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Translation Memory Sharing


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Picture depicting the constant flow of information between 3 sources. Introduction

Reasons for Sharing Memories

The reason for sharing memory is to enable the use of more than one vendor.

By centralising your translations, thebigword ensures the highest quality and consistent service that your consumers and regulators expect.

The reasons a client may want to do this are:

  1. To keep costs down by playing vendors against each other, with neither having a memory advantage.
  2. To enable two vendors that have different specialist areas (software, web sites, marketing) to share the translatable content.
  3. To spread the work and avoid having all eggs in one basket with complete reliance on one vendor.
  4. To feel in control of the memory database.

The reasons a vendor may want to do this are:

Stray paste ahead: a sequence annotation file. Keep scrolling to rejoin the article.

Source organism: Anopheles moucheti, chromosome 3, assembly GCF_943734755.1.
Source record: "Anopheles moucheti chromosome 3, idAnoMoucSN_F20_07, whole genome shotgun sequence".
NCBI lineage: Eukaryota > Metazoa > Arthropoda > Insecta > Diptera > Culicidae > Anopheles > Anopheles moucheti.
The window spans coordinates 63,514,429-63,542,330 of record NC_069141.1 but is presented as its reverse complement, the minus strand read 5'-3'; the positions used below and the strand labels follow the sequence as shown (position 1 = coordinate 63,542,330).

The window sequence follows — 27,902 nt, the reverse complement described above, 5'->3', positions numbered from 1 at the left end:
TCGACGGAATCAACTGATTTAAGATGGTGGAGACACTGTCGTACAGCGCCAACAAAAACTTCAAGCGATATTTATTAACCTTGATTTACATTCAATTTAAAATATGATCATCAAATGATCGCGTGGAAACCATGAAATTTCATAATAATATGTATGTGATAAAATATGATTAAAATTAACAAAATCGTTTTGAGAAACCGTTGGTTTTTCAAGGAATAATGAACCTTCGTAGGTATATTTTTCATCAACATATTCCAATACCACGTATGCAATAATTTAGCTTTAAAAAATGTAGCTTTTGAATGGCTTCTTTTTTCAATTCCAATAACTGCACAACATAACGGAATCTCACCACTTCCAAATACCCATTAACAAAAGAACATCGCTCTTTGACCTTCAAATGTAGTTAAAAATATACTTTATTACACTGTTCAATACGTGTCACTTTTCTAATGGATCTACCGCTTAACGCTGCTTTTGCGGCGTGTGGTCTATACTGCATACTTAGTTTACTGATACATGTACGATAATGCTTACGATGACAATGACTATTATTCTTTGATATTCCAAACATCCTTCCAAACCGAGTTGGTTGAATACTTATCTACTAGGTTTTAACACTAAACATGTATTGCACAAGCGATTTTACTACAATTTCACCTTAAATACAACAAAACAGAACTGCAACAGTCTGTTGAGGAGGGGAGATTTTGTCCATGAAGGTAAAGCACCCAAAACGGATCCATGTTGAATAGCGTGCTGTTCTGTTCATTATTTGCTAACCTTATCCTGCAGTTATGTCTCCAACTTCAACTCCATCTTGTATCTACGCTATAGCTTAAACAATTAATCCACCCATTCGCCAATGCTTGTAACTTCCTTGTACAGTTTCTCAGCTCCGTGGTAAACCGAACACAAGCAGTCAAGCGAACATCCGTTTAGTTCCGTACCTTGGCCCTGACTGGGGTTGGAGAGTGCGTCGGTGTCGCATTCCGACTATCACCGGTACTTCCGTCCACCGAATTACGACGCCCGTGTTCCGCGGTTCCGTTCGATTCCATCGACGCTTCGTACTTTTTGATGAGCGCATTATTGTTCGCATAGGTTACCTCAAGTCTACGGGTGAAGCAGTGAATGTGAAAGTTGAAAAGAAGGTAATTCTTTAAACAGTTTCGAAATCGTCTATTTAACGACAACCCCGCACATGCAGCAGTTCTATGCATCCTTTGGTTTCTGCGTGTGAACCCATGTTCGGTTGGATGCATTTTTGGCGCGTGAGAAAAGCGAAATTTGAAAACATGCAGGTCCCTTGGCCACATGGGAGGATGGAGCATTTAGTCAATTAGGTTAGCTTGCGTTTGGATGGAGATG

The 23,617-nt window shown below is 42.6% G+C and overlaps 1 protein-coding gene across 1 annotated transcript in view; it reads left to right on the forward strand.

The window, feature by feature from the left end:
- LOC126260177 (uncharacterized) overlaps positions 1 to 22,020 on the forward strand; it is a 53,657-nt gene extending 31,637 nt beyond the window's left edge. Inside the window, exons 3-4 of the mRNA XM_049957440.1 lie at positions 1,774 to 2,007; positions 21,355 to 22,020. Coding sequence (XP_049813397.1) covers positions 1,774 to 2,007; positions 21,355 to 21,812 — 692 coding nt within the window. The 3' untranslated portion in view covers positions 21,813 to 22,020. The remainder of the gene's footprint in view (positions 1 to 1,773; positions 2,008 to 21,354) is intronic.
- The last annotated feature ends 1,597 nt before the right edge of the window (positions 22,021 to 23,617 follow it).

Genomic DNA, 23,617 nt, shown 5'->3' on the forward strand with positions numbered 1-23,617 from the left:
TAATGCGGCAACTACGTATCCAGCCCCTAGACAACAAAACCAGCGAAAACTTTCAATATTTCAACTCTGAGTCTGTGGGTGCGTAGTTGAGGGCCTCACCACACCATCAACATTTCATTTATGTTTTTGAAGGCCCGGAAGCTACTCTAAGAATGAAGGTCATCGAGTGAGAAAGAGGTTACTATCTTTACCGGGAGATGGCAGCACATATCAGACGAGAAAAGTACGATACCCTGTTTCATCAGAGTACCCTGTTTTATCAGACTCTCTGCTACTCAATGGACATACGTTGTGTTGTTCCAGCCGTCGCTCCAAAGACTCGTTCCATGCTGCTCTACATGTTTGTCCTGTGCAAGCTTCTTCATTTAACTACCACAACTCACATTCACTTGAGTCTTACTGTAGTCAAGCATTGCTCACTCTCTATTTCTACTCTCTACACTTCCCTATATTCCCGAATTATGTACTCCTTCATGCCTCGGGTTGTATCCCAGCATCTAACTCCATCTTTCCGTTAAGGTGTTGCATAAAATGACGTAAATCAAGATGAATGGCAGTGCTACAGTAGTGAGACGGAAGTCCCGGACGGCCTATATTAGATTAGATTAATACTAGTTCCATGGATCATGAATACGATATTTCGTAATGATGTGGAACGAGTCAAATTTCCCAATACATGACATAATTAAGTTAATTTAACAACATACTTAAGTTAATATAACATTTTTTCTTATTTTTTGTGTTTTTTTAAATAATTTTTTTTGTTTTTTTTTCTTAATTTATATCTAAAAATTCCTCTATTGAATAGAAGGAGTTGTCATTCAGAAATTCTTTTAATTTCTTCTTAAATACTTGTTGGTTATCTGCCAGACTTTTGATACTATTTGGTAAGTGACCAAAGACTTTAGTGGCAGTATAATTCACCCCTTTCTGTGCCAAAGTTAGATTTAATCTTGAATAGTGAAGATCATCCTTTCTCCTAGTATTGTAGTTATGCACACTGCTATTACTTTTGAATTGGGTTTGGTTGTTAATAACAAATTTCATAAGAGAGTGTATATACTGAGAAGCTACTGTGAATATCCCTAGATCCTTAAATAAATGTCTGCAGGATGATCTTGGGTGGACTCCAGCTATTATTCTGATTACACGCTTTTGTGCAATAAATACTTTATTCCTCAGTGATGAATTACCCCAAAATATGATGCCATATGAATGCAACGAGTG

1. To gain a commercial advantage over other vendors. As the custodians of the TM, the vendor should use this position as leverage to win further work with the aim of relegating other vendors to the role of subsidiary suppliers.
  2. To demonstrate technical advantages over other vendors.


Picture depicting the flow of inform when sharing memory. Arrows show a flow from translation memory to vendors then back and forth between vendors and translators. How Memories Can be Shared

Sharing Memory Files

Memories can be shared by having a central memory file that is managed by one of the vendors or the client.